Yet Moore’s spirit is strong in Cannock. Today, residents still state, as fact, that Moore – long before achieving fame – lived with his aunt in Sandy Lane, a well-heeled corner of the community. He was, they say, a frequent visitor to the Shoal Hill Tavern: perhaps it was there that the actor developed his taste for Banks’s.
Like all fine urban myths, the story is a mix of fact and fiction. Moore’s aunt did reside in Sandy Lane and he certainly visited her there. He may have even been a frequent visitor.
But I’ve uncovered no hard evidence to support suggestions he moved in – and, as a journalist, I worked the patch for decades. He was a fairly local lad. Mum Lillian Pope lived in Mere Green, near Sutton Coldfield, dad George was a police officer. And Moore, before 1960s series The Saint made him an international celebrity, lived in Rosemary Hill, Sutton Coldfield, with then wife Dorothy Squires.
He also enjoyed the historic sights of Lichfield, revealing in one interview: “I know Birmingham is close to Lichfield and I had lots of aunties who lived there. I remember going up there from time to time as a child to be paraded before them."
Think of the beauties bedded by Bond. Tumbling thoughts emerge of lithe femme fatales with foreign accents and cleavages that warrant pot-holing expeditions. Yet 007 liked ‘em from Cannock, although today he’d need to have developed a penchant for dramatic skin art adorning the women he pursued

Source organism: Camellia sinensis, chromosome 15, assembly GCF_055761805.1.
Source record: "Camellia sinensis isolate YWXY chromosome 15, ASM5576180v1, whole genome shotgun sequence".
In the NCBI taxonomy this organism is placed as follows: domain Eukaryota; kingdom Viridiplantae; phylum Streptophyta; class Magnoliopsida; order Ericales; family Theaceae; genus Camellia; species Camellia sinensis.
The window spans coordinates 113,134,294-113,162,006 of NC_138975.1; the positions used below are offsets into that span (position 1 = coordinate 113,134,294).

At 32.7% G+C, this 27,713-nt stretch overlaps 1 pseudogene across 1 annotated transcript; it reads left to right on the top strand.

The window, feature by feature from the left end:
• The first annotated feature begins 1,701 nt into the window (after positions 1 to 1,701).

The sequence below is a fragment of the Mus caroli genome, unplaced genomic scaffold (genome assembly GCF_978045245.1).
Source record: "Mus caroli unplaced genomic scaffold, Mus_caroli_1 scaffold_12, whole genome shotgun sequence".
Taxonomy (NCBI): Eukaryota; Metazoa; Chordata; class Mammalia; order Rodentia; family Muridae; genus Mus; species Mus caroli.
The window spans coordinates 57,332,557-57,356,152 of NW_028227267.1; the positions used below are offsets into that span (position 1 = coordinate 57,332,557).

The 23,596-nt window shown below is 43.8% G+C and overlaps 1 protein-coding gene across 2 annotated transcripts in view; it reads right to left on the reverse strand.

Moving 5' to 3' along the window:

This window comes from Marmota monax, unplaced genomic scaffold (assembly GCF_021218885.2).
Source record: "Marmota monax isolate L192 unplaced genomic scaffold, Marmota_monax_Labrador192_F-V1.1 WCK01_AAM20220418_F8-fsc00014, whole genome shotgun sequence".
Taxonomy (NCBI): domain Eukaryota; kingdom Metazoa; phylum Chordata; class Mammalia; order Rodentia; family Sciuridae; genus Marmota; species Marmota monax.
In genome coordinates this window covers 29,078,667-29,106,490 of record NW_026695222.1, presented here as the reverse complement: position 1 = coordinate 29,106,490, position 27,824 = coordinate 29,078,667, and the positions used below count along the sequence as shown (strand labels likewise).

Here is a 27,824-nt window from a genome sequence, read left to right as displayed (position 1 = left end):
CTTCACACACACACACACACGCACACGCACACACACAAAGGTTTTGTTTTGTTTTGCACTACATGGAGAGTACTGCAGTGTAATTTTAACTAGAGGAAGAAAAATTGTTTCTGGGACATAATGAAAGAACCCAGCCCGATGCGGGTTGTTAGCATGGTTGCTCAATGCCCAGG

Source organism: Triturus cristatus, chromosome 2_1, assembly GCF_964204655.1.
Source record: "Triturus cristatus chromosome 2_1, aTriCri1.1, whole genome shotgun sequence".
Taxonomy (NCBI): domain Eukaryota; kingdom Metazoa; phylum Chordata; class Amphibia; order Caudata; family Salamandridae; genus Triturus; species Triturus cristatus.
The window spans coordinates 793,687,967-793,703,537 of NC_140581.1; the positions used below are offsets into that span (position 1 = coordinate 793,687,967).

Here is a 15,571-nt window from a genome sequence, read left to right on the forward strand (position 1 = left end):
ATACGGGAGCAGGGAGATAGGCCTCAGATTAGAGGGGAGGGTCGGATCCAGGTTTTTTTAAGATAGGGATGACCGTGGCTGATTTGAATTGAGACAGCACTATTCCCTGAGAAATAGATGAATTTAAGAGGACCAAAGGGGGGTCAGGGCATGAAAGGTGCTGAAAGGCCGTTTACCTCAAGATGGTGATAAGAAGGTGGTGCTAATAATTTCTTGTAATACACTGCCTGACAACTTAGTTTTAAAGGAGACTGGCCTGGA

Picture the scene. Bond brawling with an arch enemy, while a woman, tottering on high-heels and clutching a bottle of Bollinger, screams: “Leave it James – he’s not worth it!”
Cannock’s Carole Ashby, a pin-up possibly best known for her role as Louise, a member of the communist resistance in ‘Allo ‘Allo, was picked to be a Bond Girl in Octopussy and A View To A Kill.
Kim Mills, a blonde with coke bottle curves who lived in neighbouring Churchbridge, flaunted her assets in For Your Eyes Only.
My mate briefly went out with Kim, frequently dubbed a “local stunner” by the now defunct weekly newspaper where I served my apprenticeship.
With such strong links, it’s fitting that Bond’s last battle took place in Cannock. In the very year of his death, Moore read reports of two circus lions and a tiger kept in cramped cages close to the M6: the man’s concern for animal welfare had already earned him the title “the man with the golden heart” from animal rights organisation PETA.
With typical 007 aplomb, he offered to share an £800 bottle of Dom Perignon champagne with Prime Minister Theresa May if she pledged to ban wild animals in Big Top performances. In his letter to the PM, he stated: “Wild animals in real life must feel as if they’ve been captured by the fictional Dr No.
“Madame Prime Minister, it is time – past time – to do the right thing and finally bring in a ban. I will put a bottle of Dom Perignon '52 or Bollinger '69 on ice for the occasion and gladly pop the cork with you.”
Visit Cannock town, view the bandstand, walk the grounds of St Luke’s Church and come to terms with an unlikely truth. This is Bond country. Yet none of the many fast-food establishments have capitalised on the claim to fame. I’d certainly purchase a bacon butty from any cafe carrying the name, “Licence to Grill”.